Disruptive ideas. Innovation. Creativity. These buzz words drive the conversations in branding, business, visual design and the arts. And all three boil down to the same pressing question -- how do you create something new?
Contemporary artist, John Andro Avendańo is continually working on making art, and showing his work in art festivals and galleries in Miami, Los Angeles, Paris, Seattle, New York City, and selling to collectors around the world who have connected with his unique vision.
If there is one thing that I learned from Tom Franco, it's to be true to yourself. No matter how stuck you may feel creatively, be confident in who you are, and you will eventually find what you are looking for.
Enough with the all-too familiar story line of Vincent van Gogh as the sun-crazed genius with those wild eyes and the fierce red beard and hair. That's the Hollywood version. But that is not the only, nor even the most interesting part of the artist's story.
There is a word that creates a glimmer of hope that something new may emerge amid the desolation. This word is synonymous with the meaning of rebirth, or renaissance, through the century. It's a word familiar to everyone. Art.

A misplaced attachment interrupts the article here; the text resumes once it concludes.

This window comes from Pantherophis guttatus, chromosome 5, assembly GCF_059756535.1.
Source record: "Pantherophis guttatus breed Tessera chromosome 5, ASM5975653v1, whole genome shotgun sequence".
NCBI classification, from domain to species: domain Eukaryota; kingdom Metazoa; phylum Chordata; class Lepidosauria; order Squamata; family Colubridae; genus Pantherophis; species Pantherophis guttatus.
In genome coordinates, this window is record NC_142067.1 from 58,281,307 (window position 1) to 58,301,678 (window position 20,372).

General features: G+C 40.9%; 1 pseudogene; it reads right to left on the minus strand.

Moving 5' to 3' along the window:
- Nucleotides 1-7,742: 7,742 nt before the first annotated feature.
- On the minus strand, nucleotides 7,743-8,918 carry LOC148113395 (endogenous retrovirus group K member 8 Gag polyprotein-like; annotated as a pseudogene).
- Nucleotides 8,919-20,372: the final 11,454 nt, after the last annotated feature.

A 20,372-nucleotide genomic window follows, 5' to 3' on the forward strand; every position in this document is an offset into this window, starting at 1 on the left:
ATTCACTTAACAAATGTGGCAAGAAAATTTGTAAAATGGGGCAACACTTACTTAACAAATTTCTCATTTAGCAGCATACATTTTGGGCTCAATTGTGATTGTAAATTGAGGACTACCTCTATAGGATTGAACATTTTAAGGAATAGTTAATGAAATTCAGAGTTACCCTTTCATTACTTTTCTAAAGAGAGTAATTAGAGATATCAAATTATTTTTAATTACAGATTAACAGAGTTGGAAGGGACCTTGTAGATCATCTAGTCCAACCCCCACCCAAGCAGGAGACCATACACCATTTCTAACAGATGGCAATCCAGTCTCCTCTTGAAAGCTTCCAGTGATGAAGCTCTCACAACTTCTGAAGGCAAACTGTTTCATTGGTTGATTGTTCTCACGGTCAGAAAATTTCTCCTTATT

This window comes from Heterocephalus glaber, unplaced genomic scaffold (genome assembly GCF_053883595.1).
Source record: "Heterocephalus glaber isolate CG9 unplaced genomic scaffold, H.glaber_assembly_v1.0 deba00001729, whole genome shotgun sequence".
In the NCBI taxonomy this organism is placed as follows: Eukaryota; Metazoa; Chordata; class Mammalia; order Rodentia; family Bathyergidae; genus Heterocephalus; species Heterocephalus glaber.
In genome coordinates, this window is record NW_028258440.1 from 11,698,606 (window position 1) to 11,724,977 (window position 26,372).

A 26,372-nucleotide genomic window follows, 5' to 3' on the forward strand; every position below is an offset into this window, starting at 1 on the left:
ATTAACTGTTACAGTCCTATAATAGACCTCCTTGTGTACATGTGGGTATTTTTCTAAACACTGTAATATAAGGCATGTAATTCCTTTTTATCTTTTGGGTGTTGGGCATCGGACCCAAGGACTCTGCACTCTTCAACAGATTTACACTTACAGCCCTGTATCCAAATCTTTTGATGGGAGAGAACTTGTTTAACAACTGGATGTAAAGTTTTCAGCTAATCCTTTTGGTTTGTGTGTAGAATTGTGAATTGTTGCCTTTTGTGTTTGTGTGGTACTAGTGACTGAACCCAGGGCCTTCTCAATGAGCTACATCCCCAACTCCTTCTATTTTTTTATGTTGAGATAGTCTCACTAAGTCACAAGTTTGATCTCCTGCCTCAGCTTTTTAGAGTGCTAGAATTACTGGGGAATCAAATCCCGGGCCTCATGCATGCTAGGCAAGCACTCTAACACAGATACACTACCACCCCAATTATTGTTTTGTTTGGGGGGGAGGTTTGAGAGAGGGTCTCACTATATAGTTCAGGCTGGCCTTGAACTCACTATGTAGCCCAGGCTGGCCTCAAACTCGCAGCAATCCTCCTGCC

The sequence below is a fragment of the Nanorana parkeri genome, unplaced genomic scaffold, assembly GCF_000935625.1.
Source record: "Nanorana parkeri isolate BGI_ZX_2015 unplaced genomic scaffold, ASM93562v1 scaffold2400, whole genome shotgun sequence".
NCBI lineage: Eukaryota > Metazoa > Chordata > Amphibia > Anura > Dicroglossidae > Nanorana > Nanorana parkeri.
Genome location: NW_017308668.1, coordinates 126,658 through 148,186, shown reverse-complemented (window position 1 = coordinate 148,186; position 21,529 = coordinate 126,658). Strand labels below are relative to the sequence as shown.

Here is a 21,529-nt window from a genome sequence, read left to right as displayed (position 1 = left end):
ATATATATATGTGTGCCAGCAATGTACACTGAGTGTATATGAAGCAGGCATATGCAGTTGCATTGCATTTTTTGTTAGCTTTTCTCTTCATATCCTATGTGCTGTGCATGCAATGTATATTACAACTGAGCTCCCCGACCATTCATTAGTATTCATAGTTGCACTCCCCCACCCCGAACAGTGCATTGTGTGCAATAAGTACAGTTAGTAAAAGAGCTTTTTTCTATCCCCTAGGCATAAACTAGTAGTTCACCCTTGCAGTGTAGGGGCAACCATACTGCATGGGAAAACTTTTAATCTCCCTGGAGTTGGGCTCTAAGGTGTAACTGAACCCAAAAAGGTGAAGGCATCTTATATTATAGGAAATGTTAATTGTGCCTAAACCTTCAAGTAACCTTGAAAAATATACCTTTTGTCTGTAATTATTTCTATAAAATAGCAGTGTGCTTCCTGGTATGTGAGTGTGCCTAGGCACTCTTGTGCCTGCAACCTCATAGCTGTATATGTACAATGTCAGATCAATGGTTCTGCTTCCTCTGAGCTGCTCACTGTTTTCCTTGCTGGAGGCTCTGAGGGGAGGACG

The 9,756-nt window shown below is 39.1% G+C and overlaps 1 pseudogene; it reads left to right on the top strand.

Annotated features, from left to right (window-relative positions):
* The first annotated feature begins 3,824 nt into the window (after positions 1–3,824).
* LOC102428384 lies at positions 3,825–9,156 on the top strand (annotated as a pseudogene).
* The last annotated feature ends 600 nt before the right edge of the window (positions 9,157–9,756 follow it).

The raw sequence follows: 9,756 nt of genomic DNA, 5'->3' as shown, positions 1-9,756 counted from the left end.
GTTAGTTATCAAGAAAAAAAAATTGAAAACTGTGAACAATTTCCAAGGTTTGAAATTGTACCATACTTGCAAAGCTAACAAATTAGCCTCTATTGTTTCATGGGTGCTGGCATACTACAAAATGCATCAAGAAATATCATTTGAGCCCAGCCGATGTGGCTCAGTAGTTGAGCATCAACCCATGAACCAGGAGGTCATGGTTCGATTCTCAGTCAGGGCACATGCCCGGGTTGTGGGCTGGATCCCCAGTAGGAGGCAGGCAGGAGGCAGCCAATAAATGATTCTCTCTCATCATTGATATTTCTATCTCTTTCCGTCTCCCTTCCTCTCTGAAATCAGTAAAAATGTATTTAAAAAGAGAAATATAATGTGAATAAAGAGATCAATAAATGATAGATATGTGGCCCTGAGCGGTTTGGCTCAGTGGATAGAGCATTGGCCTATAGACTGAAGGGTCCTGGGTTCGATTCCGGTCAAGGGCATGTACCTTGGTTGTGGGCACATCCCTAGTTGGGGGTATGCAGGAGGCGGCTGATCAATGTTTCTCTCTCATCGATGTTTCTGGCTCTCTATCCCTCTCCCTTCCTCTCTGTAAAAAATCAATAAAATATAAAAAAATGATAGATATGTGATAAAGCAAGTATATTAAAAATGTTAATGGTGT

These artworks depict friends and family from Flores' youth, as seen through the lens of time and distance, based on stories about life in the South Bronx during the fire years of the 1960s.
The Smithsonian American Art Museum in Washington, D.C. has a sensational survey closing soon: a major retrospective of the Japanese émigré painter Yasuo Kuniyoshi.
I experienced a sinking feeling, a mix of fear, futility and recognition, when I first saw the images generated by Google's artificial neural net, now dubbed Deep Dream.
Myles Little is a staff photo editor at Time Magazine since 2011. He is curating "The One Percent Show," an exhibit of documentary photos about wealth inequality that includes some of the best photographers in the world
Naomi Steinberg represents the oral tradition of storytelling that first started with cavemen sitting around a fire describing an epic hunt to their tribe. She can recite hundreds of folk tales in their entirety and infuse a gathering with the timeless wisdom hidden behind the tale.
Lela Rose has come a long way since her childhood years in Dallas. From a painting and sculpting major at the University of Colorado, to creating a self-made business making vests and vintage scarves, to earning a degree from Parsons School of Design, she is quite the force to be reckoned with.